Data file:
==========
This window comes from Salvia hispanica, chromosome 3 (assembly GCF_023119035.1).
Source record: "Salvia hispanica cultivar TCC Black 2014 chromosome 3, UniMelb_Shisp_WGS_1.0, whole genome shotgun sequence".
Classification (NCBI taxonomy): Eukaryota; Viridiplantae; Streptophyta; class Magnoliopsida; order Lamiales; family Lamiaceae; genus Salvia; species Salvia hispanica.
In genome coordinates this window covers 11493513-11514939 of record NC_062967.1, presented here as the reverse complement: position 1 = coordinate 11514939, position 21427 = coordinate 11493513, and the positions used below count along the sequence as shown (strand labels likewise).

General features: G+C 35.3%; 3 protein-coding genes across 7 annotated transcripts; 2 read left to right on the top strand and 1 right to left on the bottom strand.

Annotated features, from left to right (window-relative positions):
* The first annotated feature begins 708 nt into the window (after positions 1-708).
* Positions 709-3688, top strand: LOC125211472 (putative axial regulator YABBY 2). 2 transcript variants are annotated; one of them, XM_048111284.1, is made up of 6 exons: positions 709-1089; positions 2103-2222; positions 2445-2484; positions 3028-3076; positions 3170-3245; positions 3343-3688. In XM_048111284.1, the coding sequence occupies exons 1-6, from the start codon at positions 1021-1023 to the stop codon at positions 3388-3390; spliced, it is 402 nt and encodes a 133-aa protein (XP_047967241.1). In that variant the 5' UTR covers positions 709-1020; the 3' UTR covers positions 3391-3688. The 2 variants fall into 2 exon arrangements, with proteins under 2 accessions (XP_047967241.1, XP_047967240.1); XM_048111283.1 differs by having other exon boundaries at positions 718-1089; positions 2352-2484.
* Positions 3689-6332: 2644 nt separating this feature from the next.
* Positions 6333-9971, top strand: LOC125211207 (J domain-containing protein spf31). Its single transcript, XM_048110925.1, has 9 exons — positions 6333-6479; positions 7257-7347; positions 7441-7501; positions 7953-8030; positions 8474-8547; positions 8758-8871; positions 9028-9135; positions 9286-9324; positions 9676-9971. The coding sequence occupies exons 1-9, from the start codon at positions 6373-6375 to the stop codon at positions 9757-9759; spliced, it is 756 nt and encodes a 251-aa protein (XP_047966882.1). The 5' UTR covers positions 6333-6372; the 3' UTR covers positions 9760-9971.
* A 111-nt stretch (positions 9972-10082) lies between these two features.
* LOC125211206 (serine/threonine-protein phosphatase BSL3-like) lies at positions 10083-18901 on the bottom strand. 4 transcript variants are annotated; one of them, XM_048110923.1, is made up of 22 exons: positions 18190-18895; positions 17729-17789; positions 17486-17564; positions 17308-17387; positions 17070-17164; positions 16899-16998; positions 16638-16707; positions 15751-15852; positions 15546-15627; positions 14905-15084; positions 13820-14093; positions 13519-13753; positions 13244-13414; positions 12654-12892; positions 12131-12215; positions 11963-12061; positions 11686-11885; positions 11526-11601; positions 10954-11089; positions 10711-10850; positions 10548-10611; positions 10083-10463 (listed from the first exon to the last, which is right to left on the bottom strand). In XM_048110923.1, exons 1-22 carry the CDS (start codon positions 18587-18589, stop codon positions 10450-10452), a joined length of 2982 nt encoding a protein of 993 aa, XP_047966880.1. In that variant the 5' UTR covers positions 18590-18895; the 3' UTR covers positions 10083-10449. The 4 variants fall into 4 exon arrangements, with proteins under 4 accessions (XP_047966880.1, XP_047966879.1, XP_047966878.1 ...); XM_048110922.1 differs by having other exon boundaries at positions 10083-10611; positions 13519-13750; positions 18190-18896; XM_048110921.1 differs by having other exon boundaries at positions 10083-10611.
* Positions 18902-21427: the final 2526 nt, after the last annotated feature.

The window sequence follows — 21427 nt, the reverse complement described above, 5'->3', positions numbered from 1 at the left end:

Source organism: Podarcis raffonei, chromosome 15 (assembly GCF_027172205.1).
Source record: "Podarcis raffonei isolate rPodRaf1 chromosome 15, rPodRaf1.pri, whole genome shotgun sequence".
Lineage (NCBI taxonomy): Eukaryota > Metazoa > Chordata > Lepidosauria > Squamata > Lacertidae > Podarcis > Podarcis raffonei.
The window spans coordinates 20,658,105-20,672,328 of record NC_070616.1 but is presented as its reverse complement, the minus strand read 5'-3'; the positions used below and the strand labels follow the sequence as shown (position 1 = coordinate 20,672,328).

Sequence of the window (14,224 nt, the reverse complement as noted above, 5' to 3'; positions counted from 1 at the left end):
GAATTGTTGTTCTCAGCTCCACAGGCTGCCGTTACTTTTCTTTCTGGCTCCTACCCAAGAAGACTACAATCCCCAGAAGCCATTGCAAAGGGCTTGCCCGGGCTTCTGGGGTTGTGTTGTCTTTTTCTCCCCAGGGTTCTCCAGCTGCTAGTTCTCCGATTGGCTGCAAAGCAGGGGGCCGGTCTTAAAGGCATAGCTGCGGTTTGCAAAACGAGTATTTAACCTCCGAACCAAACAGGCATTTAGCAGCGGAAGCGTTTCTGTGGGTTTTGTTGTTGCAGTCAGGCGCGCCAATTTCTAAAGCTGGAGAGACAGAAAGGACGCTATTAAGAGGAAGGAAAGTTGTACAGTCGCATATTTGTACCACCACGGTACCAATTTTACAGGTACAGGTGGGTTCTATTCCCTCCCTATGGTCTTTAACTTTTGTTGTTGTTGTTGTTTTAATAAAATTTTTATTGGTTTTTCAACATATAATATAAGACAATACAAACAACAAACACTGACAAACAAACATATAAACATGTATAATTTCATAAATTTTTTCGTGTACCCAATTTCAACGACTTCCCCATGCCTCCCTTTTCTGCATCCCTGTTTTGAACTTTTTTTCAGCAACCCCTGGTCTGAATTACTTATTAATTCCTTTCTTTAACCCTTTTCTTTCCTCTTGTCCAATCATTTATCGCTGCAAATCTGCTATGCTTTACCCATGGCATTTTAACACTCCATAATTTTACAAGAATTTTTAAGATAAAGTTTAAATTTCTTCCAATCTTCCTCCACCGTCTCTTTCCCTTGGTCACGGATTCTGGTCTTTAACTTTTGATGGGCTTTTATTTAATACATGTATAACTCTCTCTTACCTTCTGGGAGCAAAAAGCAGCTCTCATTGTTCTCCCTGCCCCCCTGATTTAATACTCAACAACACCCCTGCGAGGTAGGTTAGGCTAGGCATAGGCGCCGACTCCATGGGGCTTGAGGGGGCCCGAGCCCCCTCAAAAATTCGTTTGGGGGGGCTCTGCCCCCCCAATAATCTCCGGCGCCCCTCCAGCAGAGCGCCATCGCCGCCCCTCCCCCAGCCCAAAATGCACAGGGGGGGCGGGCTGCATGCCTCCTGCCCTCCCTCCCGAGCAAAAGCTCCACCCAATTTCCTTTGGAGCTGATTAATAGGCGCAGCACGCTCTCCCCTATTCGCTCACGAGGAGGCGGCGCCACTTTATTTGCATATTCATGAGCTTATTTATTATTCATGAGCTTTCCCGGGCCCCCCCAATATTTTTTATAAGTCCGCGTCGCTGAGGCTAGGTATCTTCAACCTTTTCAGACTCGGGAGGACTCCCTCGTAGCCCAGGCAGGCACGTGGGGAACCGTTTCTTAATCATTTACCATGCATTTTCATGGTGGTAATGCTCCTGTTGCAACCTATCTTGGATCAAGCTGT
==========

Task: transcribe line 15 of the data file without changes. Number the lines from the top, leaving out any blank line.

Source organism: Podarcis raffonei, chromosome 15 (assembly GCF_027172205.1).